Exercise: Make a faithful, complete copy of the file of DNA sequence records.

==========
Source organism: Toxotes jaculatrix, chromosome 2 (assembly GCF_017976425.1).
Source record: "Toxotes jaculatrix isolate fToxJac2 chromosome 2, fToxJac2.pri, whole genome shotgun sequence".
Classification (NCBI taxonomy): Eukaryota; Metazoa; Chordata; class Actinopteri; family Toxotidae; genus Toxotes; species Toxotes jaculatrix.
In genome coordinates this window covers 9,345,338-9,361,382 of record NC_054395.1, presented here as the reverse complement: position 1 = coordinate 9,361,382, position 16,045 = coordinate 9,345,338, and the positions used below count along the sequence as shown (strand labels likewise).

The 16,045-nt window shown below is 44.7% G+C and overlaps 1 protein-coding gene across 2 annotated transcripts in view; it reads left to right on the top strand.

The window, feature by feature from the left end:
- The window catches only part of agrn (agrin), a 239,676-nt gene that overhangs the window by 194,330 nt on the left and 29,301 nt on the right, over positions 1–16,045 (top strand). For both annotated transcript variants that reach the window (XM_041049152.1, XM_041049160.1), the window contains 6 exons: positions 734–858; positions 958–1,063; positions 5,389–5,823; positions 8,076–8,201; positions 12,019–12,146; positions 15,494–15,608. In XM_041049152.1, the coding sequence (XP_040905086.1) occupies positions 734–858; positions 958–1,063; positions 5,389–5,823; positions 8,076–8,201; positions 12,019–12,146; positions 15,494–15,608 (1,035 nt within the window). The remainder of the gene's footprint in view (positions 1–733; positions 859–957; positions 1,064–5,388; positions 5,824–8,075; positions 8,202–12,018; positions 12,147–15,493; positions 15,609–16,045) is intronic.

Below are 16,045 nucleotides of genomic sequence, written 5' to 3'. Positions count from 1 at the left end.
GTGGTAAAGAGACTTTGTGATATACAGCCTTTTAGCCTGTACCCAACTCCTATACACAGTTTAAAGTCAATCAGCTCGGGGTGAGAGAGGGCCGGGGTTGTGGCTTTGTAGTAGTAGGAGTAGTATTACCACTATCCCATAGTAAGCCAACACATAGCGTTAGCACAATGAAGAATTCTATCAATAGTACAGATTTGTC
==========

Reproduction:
Source organism: Toxotes jaculatrix, chromosome 2 (assembly GCF_017976425.1).
Source record: "Toxotes jaculatrix isolate fToxJac2 chromosome 2, fToxJac2.pri, whole genome shotgun sequence".
Classification (NCBI taxonomy): Eukaryota; Metazoa; Chordata; class Actinopteri; family Toxotidae; genus Toxotes; species Toxotes jaculatrix.
In genome coordinates this window covers 9,345,338-9,361,382 of record NC_054395.1, presented here as the reverse complement: position 1 = coordinate 9,361,382, position 16,045 = coordinate 9,345,338, and the positions used below count along the sequence as shown (strand labels likewise).

The 16,045-nt window shown below is 44.7% G+C and overlaps 1 protein-coding gene across 2 annotated transcripts in view; it reads left to right on the top strand.

The window, feature by feature from the left end:
- The window catches only part of agrn (agrin), a 239,676-nt gene that overhangs the window by 194,330 nt on the left and 29,301 nt on the right, over positions 1–16,045 (top strand). For both annotated transcript variants that reach the window (XM_041049152.1, XM_041049160.1), the window contains 6 exons: positions 734–858; positions 958–1,063; positions 5,389–5,823; positions 8,076–8,201; positions 12,019–12,146; positions 15,494–15,608. In XM_041049152.1, the coding sequence (XP_040905086.1) occupies positions 734–858; positions 958–1,063; positions 5,389–5,823; positions 8,076–8,201; positions 12,019–12,146; positions 15,494–15,608 (1,035 nt within the window). The remainder of the gene's footprint in view (positions 1–733; positions 859–957; positions 1,064–5,388; positions 5,824–8,075; positions 8,202–12,018; positions 12,147–15,493; positions 15,609–16,045) is intronic.

Below are 16,045 nucleotides of genomic sequence, written 5' to 3'. Positions count from 1 at the left end.
GTGGTAAAGAGACTTTGTGATATACAGCCTTTTAGCCTGTACCCAACTCCTATACACAGTTTAAAGTCAATCAGCTCGGGGTGAGAGAGGGCCGGGGTTGTGGCTTTGTAGTAGTAGGAGTAGTATTACCACTATCCCATAGTAAGCCAACACATAGCGTTAGCACAATGAAGAATTCTATCAATAGTACAGATTTGTC